Mohammed was sent to Pune for his schooling after police caught them by visiting him in school in 2002. “But my son could not bear the pain of staying away from me. I had to call him back and finally decided to come out in 2004,” Asiya adds.
After much controversy over his passport and criticism, her elder son was sent to Malaysia for further studies. Asiya says it was the decision of her family. “They told me you choose your life but let him decide for himself,” she says. He stays with his aunt there.
Asiya faced monthly arrests from 2007 to 2009. During the unrest of 2010, she was held for consecutive two years. “The Year 2009 was the worst experience for me. The prison in Jammu was turned into a Mandir (Temple) by fellow inmates. I suffered severe lung disease due to the smoke of the incense. No medical care was provided,” she grieved.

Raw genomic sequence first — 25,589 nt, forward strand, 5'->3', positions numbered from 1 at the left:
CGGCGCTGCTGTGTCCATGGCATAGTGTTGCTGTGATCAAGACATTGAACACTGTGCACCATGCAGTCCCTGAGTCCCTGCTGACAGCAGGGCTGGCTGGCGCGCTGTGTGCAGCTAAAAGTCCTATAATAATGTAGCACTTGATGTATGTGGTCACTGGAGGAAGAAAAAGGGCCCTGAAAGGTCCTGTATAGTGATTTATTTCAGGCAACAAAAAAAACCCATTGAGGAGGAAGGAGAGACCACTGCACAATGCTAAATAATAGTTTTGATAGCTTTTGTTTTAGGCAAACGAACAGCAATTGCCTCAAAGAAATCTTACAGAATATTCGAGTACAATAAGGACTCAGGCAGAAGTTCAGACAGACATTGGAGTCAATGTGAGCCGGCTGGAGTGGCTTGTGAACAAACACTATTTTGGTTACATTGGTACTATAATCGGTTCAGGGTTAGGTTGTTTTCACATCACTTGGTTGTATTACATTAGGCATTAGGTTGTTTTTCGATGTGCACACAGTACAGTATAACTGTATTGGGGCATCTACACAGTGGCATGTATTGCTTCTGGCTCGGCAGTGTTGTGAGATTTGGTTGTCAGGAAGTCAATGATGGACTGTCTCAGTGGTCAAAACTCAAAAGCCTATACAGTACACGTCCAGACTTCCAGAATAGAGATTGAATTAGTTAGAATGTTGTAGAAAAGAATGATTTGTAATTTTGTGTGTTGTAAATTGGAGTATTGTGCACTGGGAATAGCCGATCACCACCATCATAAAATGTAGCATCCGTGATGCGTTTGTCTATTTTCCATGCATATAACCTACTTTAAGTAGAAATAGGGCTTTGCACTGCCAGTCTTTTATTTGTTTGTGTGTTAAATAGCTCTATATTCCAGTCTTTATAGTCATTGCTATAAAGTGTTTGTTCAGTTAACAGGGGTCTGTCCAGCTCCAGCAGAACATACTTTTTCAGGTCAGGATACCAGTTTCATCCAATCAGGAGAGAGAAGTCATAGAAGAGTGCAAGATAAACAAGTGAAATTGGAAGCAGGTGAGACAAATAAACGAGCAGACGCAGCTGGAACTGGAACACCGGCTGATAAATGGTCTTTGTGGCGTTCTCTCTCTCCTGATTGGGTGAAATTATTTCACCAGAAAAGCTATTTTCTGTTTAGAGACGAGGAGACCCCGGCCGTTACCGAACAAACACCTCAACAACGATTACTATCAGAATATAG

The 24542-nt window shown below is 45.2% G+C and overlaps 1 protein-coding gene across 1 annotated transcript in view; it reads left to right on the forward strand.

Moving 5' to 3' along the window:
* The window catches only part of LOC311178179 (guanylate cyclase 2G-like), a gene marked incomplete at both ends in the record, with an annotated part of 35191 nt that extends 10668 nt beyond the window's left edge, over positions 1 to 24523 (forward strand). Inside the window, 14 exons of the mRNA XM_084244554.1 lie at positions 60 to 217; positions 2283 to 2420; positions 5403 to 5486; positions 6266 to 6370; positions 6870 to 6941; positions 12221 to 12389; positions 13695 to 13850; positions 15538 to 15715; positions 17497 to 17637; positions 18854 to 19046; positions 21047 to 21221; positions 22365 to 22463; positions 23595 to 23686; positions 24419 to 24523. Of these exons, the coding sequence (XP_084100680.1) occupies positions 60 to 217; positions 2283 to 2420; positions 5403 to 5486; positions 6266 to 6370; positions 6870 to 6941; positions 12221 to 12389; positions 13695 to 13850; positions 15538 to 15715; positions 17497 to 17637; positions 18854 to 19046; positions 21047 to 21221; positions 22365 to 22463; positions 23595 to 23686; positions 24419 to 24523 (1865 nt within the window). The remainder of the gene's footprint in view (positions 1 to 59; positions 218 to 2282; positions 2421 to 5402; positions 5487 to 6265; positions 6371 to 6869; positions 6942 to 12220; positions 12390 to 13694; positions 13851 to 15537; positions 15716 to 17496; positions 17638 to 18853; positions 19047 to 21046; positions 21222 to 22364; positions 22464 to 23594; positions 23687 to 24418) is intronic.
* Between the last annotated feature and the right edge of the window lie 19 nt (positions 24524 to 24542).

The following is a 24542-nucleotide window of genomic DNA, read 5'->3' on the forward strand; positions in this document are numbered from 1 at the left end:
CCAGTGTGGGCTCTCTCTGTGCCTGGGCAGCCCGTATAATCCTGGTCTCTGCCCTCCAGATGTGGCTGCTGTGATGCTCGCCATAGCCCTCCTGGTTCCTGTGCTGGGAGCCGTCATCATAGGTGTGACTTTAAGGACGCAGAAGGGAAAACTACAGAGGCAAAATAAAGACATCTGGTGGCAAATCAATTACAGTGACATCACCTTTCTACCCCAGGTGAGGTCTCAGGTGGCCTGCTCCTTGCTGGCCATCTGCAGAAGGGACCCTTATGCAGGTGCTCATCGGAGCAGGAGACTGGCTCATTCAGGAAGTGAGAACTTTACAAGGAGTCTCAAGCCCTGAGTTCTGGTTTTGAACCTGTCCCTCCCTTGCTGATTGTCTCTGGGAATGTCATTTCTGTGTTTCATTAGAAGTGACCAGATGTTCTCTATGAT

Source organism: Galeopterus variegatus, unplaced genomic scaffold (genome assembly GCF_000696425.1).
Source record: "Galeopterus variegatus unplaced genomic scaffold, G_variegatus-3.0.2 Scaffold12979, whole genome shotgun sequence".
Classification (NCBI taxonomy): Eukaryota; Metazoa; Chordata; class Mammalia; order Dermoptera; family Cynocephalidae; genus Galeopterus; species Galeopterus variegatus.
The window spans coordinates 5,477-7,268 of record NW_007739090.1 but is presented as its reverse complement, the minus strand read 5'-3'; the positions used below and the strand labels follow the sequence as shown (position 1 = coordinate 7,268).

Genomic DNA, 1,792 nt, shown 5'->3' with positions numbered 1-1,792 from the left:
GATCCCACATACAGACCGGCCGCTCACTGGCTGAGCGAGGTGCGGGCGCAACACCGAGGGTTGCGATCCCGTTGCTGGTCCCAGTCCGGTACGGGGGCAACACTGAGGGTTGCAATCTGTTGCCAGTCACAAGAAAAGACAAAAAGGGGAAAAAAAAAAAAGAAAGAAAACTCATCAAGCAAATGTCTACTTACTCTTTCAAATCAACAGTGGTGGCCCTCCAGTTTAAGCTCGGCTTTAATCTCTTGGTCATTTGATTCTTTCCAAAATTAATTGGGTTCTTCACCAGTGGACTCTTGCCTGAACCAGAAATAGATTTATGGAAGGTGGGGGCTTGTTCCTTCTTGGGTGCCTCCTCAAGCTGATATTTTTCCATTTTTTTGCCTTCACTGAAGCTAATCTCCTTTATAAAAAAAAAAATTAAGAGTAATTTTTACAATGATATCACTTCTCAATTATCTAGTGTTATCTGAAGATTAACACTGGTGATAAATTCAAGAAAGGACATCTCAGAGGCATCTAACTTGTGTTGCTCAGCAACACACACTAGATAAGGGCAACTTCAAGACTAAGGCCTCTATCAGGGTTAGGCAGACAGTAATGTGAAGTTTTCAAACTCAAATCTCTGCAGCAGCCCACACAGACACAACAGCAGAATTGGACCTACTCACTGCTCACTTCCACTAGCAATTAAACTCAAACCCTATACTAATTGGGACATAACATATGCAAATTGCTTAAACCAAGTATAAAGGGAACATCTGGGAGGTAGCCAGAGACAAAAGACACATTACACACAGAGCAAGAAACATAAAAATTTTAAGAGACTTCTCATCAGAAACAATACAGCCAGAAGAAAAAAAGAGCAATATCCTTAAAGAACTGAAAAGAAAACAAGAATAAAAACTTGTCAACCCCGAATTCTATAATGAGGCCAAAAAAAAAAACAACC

Speaking about the Kashmir issue, she still stands firm on her views against India. “My body has resigned but we have full faith in Allah. How can we turn back after giving so many lives,” she broke down. “I can’t forget the faces of our shaheeds (Matyrs).”
When I ask her about the decline in militancy and conflict, she replies “Our struggle has not ended. They can kill us but not our aspirations. We would not want to derail but instead die,” Asiya firmly puts forth and it is perhaps the first time I see the “iron lady”.
Asiya Andrabi with resistance leader Syed Ali Geelani